Upon leaving the school, Turner began a variety of small artistic undertakings to earn a livelihood, and later took the step of travelling through Europe. Visiting France, Switzerland and Venice, the artist found a great amount of inspiration for his works, and began experimenting with a style of painting that was later touted as a predecessor to the impressionist art movement.
An eccentric end
Despite lecturing at the Royal Academy, Turner began to withdraw from the world, painting continuously but only spending any time with his father, whom he lost in 1829. Still selling and exhibiting his paintings, yet dropping in and out of depression over the death of his father, Turner lived in relative isolation until he died in 1851 in Chelsea, London.
There’s nothing quite as invigorating as the sight and smell of a freshly brewed cup of tea, slowly percolating cafetiere, or steadily bubbling pint. Indeed, for many creative individuals, these pleasures and the beautiful establishments that serve them form an integral part of the creative process.
Literature and bars truly go hand in hand, and some of Britain’s – if not the world’s – best pieces of literature have been conceived and honed at busy and bustling café and pub tables – here are some of the most famous
The Elephant House, Edinburgh
Located near the National Museum of Scotland in Edinburgh’s beautiful Old Town is The Elephant House, famous for being the café in which JK Rowling wrote the globally-lauded Harry Potter books. Warm, cosy and inviting, it’s easy to see where Rowling received inspiration for Hogsmeade’s Three Broomsticks Inn, although it’s not just wizardry that the café has inspired: Ian Rankin (author of the Inspector Rebus novels) and prolific author Alexander McCall-Smith are both also fans of The Elephant House.
The George Inn, London
Located near to the site of Shakespeare’s Globe Theatre, The George Inn dates back to the 16th century, and it’s widely acknowledged that the coaching inn was used by Shakespeare and Dickens. Creaky, beautiful, and harking back to a long-forgotten era, the inn is perfect for enjoying a pint, the winding corridors taking visitors back to the bard’s era.
Dylan Thomas Boathouse, Carmarthenshire
The home of famed Welsh poet Dylan Thomas, the Dylan Thomas Boathouse, overlooking the Taf estuary in Carmarthenshire, is the place where legendary works such as “Do not go gentle into that good night” and “And death shall have no dominion” were likely penned. While these days the poet’s actual abode is devoted to exhibitions, lovers of literature can enjoy a brew and take in similar sights to those Thomas was inspired by.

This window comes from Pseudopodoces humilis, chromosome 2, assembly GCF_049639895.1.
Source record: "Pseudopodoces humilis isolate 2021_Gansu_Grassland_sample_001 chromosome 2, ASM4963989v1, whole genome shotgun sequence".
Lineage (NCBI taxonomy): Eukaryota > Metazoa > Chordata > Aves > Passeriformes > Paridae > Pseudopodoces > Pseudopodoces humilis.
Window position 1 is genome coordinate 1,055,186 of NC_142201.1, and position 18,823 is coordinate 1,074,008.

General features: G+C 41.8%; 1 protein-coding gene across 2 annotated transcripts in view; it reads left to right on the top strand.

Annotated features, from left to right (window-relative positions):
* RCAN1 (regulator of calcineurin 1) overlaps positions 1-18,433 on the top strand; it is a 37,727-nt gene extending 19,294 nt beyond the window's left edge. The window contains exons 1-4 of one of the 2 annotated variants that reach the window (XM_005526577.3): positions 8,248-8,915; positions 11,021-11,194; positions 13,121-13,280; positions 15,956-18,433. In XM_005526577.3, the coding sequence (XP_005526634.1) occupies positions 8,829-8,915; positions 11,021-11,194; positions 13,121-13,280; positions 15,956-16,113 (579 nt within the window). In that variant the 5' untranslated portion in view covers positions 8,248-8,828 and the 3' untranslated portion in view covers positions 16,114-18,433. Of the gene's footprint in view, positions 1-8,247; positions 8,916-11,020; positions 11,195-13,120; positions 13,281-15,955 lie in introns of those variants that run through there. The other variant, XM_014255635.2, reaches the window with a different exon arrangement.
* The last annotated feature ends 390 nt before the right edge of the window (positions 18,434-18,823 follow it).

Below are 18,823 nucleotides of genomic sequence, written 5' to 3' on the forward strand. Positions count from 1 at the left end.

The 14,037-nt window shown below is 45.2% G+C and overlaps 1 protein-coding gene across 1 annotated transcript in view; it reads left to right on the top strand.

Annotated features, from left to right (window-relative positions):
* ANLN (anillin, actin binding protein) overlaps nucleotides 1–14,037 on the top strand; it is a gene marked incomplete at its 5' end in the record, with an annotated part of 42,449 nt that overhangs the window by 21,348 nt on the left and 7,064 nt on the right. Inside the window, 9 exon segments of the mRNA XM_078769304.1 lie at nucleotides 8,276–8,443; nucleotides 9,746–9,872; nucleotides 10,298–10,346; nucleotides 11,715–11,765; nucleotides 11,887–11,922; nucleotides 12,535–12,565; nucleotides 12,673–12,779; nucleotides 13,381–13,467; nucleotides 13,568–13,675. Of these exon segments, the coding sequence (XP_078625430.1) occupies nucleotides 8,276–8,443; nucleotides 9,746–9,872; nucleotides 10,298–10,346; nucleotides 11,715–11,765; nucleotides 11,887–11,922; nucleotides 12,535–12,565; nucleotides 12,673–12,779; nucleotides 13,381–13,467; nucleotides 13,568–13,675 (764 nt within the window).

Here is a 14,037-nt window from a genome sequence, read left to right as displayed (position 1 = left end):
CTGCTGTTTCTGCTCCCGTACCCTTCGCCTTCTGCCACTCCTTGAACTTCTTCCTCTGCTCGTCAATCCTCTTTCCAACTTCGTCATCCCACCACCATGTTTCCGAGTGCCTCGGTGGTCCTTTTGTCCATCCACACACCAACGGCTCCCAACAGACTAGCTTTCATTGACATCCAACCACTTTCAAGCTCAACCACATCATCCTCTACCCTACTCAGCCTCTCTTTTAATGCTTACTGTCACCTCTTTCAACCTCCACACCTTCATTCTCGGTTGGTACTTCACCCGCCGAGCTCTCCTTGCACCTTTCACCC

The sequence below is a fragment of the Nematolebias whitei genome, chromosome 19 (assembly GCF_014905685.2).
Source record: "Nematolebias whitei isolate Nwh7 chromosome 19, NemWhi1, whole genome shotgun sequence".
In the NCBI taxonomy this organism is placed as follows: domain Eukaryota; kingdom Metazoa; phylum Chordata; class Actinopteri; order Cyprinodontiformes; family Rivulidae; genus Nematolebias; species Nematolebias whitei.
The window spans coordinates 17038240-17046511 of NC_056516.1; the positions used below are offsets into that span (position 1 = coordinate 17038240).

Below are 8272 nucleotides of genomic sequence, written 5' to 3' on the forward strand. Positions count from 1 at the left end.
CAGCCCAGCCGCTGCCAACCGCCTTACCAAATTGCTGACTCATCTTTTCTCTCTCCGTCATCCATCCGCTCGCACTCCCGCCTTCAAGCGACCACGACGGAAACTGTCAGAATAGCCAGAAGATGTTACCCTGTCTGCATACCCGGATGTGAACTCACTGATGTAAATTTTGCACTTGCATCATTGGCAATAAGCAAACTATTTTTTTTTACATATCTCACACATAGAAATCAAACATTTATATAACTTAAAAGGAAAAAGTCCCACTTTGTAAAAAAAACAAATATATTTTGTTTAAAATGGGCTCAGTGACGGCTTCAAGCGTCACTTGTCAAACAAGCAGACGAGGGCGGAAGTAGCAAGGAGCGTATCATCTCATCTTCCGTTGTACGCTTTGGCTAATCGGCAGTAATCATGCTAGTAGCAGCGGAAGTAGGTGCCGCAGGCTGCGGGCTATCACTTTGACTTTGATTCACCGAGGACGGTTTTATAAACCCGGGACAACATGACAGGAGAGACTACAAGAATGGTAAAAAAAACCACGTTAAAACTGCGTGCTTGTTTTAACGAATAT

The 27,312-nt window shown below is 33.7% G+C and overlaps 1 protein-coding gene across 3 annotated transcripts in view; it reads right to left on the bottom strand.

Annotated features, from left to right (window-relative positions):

The Orchard Tea Garden, Cambridge
Many an acclaimed wordsmith has whiled away a sunny afternoon at The Orchard Tea garden in Cambridge. Over the years the Grantchester pavilion and outdoor seating area has welcomed the likes of Sylvia Plath, Rupert Brooke and Virginia Woolf, to name but a few icons, and it’s easy to see why they came in their droves, enjoying the particularly pretty meadow-lined lawn.
The Oxford Bar, Edinburgh
Known to many as the chief stomping ground of Inspector Rebus – Ian Rankin’s gruff, rule-bending detective – The Ox, as it’s locally known, is a perfect place to sip on an ale and ruminate over a literary project. Rankin isn’t alone in enjoying the traditional, lively pub – dramatist and poet Sydney Goodsir Smith enjoyed spending time there during his life.
Zennor Chapel Cafe, Cornwall
Home to DH Lawrence – before he was railroaded out of the town by locals who feared the writer to be a spy – Zennor, a tiny village nestled on the Cornish coast, was one of the writer’s favourite locations, a place he perceived as having a more beautiful sea than the Mediterranean. If you take a trip to Zennor, make sure to take tea at the Zennor Chapel Café, a beautiful granite tearoom that’s perfect for spending an afternoon sat in the sun.
Pillars of Hercules, London
Existing in the same spot since 1730, Charles Dickens mentioned this enchanting Soho bar in his novel, A Tale of Two Cities. That’s not all; the wonderfully wooden interior has drawn in all sorts of contemporary writers – Ian McEwan, Martin Amis and Clive James, to name but a few – who have been known to produce works at the bar’s laid-back tables.
If this selection of bars has got your creative juices flowing, then we suggest a visit to our Isles of Inspiration page where you can discover the beautiful British scenery that inspired some of the UK’s most influential artists, writers and musicians.